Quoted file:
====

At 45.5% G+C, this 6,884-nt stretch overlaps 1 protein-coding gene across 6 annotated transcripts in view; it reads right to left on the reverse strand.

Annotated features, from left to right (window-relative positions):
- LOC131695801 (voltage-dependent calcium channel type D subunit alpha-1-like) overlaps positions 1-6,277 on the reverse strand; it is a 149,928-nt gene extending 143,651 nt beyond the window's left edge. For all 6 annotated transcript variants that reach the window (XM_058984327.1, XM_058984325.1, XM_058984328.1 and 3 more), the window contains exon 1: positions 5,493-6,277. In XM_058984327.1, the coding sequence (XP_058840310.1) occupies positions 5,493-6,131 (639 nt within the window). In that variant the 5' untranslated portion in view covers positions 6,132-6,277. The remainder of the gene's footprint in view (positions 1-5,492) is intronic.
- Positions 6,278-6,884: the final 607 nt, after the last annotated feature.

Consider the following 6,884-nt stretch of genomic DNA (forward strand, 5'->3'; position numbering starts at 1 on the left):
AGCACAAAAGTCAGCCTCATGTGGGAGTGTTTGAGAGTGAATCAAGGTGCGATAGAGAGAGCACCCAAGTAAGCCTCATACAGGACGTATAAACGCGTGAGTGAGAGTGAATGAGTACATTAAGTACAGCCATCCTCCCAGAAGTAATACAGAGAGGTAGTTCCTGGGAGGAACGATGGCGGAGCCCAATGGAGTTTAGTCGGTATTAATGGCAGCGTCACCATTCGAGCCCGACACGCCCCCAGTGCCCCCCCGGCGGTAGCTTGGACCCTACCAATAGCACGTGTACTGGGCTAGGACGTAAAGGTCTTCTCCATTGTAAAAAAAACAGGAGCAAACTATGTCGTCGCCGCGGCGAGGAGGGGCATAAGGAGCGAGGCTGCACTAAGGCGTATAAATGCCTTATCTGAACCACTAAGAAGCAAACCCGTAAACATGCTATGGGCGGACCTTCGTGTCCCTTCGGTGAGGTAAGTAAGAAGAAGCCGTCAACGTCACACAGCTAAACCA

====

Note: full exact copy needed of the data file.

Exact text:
At 45.5% G+C, this 6,884-nt stretch overlaps 1 protein-coding gene across 6 annotated transcripts in view; it reads right to left on the reverse strand.

Annotated features, from left to right (window-relative positions):
- LOC131695801 (voltage-dependent calcium channel type D subunit alpha-1-like) overlaps positions 1-6,277 on the reverse strand; it is a 149,928-nt gene extending 143,651 nt beyond the window's left edge. For all 6 annotated transcript variants that reach the window (XM_058984327.1, XM_058984325.1, XM_058984328.1 and 3 more), the window contains exon 1: positions 5,493-6,277. In XM_058984327.1, the coding sequence (XP_058840310.1) occupies positions 5,493-6,131 (639 nt within the window). In that variant the 5' untranslated portion in view covers positions 6,132-6,277. The remainder of the gene's footprint in view (positions 1-5,492) is intronic.
- Positions 6,278-6,884: the final 607 nt, after the last annotated feature.

Consider the following 6,884-nt stretch of genomic DNA (forward strand, 5'->3'; position numbering starts at 1 on the left):
AGCACAAAAGTCAGCCTCATGTGGGAGTGTTTGAGAGTGAATCAAGGTGCGATAGAGAGAGCACCCAAGTAAGCCTCATACAGGACGTATAAACGCGTGAGTGAGAGTGAATGAGTACATTAAGTACAGCCATCCTCCCAGAAGTAATACAGAGAGGTAGTTCCTGGGAGGAACGATGGCGGAGCCCAATGGAGTTTAGTCGGTATTAATGGCAGCGTCACCATTCGAGCCCGACACGCCCCCAGTGCCCCCCCGGCGGTAGCTTGGACCCTACCAATAGCACGTGTACTGGGCTAGGACGTAAAGGTCTTCTCCATTGTAAAAAAAACAGGAGCAAACTATGTCGTCGCCGCGGCGAGGAGGGGCATAAGGAGCGAGGCTGCACTAAGGCGTATAAATGCCTTATCTGAACCACTAAGAAGCAAACCCGTAAACATGCTATGGGCGGACCTTCGTGTCCCTTCGGTGAGGTAAGTAAGAAGAAGCCGTCAACGTCACACAGCTAAACCA